The Ottoman activities in Ethiopia proper precede their invasion. They had supported campaign of Imam Ahmad Gragn (which had begun in 1527), and following the Imam's reverse after the Battle of Jarta in 1542, sent him badly-needed aid in the form of matchlockmen to Adal at a time when firearms in the region were rare: 10 cannons with artillery men, as well as as many as 900 gunmen in 1542. [The number of musketmen vary amongst the primary sources. Castanhoso states there were 900 musketmen (R.S. Whiteway, editor and translator, "The Portuguese Expedition to Abyssinia in 1441-1543", 1902. [Nendeln, Liechtenstein: Kraus Reprint, 1967] , p.55), the Emperor Gelawdewos in two different letters states there were 600 (translated in Whiteway, pp. 117, 120).] This support led to the destruction of almost the Portuguese force under Christopher da Gama, and had Ahmad Gragn not dismissed these reinforcements soon afterwards, their help might have helped him to prevail at the decisive Battle of Wayna Daga.

The Ottomans invaded Ethiopia in 1557 with a force of perhaps 1400-1500 under Özdemir Pasha. First they captured Massawa and Hergigo, then moved inland and occupied the regional capital of Debarwa, where he "established a fort [...] with 'a long wall and very high tower... filled with vases of gold and silver, precious stones", and other valuables that were obtained by looting, extractions on trade, and the imposition of a poll tax on the local population. [Özbaran, 67; Richard Pankhurst, "Ethiopian borderlands" (Asmara: Red Sea Press, 1997), p. 235] A fort was also constructed at Hergigo; a planned fort at Massawa had to be abandoned due to a lack of suitable building materials.Richard Pankhurst, "History of Ethiopian Towns" (Germany: Franz Steiner Verlag GmbH Wiesbaden, 1982), p. 86] Debarwa was then given to the local noble Ga'éwah, the sister of Ahmed Gragn's mother-in-law. According to Cengiz Orhonlu, Debarwa was intended to be the "base of penetration of [...] Ethiopia", but had to be abandoned due to several reasons.Özbaran, 68] Most important were that the invading force had run out of provisions, and the water cisterns that they had dug had dried up. Lastly, the local population, who "were beginning to have access to fire-arms" put up fierce resistance. As a result, the Ottoman force abandoned the fort and retreated to Massawa, but was attacked and defeated by the local peasants who "captured all their goods".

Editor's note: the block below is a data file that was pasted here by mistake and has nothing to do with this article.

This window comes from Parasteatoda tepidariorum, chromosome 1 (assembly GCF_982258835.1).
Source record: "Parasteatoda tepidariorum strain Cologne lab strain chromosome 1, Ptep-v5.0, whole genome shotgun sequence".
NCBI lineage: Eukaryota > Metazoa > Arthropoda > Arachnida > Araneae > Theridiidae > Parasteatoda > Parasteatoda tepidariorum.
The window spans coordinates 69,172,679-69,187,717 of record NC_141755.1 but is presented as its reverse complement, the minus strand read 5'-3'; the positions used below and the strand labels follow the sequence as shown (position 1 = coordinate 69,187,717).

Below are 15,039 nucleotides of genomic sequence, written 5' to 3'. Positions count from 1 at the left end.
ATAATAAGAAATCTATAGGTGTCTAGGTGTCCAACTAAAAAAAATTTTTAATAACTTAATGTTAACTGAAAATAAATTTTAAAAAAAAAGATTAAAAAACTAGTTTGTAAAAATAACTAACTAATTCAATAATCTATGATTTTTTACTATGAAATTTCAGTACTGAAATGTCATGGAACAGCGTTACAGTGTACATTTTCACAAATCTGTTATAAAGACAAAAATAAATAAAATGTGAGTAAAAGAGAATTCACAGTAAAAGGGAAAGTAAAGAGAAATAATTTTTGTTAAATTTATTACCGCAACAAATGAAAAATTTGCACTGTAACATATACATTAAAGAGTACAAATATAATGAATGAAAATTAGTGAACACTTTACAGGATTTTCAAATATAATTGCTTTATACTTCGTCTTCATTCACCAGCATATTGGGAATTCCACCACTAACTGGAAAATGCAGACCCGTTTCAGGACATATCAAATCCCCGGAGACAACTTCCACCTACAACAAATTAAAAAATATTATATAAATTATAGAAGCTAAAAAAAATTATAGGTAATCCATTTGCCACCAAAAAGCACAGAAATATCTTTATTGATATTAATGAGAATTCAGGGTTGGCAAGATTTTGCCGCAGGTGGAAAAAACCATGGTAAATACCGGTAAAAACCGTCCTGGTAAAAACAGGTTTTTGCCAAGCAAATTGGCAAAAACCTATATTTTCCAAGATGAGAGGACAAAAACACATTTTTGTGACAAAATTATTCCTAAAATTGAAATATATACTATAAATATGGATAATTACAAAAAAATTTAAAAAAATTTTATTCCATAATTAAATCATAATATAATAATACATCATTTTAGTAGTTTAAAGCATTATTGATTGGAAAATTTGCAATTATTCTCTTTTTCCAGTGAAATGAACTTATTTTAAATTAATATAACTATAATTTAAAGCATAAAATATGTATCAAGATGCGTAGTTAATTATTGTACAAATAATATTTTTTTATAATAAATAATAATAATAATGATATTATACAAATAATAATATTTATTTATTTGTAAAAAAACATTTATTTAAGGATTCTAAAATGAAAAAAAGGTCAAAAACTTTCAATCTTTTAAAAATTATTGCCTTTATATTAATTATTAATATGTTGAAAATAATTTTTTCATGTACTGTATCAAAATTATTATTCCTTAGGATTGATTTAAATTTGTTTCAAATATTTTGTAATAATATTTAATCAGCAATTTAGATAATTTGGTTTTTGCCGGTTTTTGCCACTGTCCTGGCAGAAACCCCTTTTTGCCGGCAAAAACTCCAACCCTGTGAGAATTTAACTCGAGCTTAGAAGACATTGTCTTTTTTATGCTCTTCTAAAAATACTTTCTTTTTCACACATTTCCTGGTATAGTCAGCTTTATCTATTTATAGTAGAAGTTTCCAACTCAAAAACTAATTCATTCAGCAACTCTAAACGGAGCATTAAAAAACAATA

The Ottomans at this point made a change in tactics, opting to pit Ethiopian rulers against each other in order to achieve their conquest, rather than invading unilaterally. They had employed this same tactic earlier in the Balkans: absorbing local entities through local rulers due to a shortage of manpower (here because of its peripheral nature and problems with the Safavids and in the Mediterranean) rather than direct conquest. The Bahr negash Yeshaq had bad relations with Emperor Menas, who had just assumed the throne, so in 1561 he revolted against Menas, but the following year he was defeated in battle. Yeshaq then fled to the Ottomans and promised to cede them Debarwa, Massawa, Arqiqo, and all the land in between in return for their help. Yeshaq and the Emperor later made peace, and the Ottomans withdrew from Debarwa in 1572, which Yeshaq quickly occupied, but he returned it to the Ottomans as a result of the earlier agreement.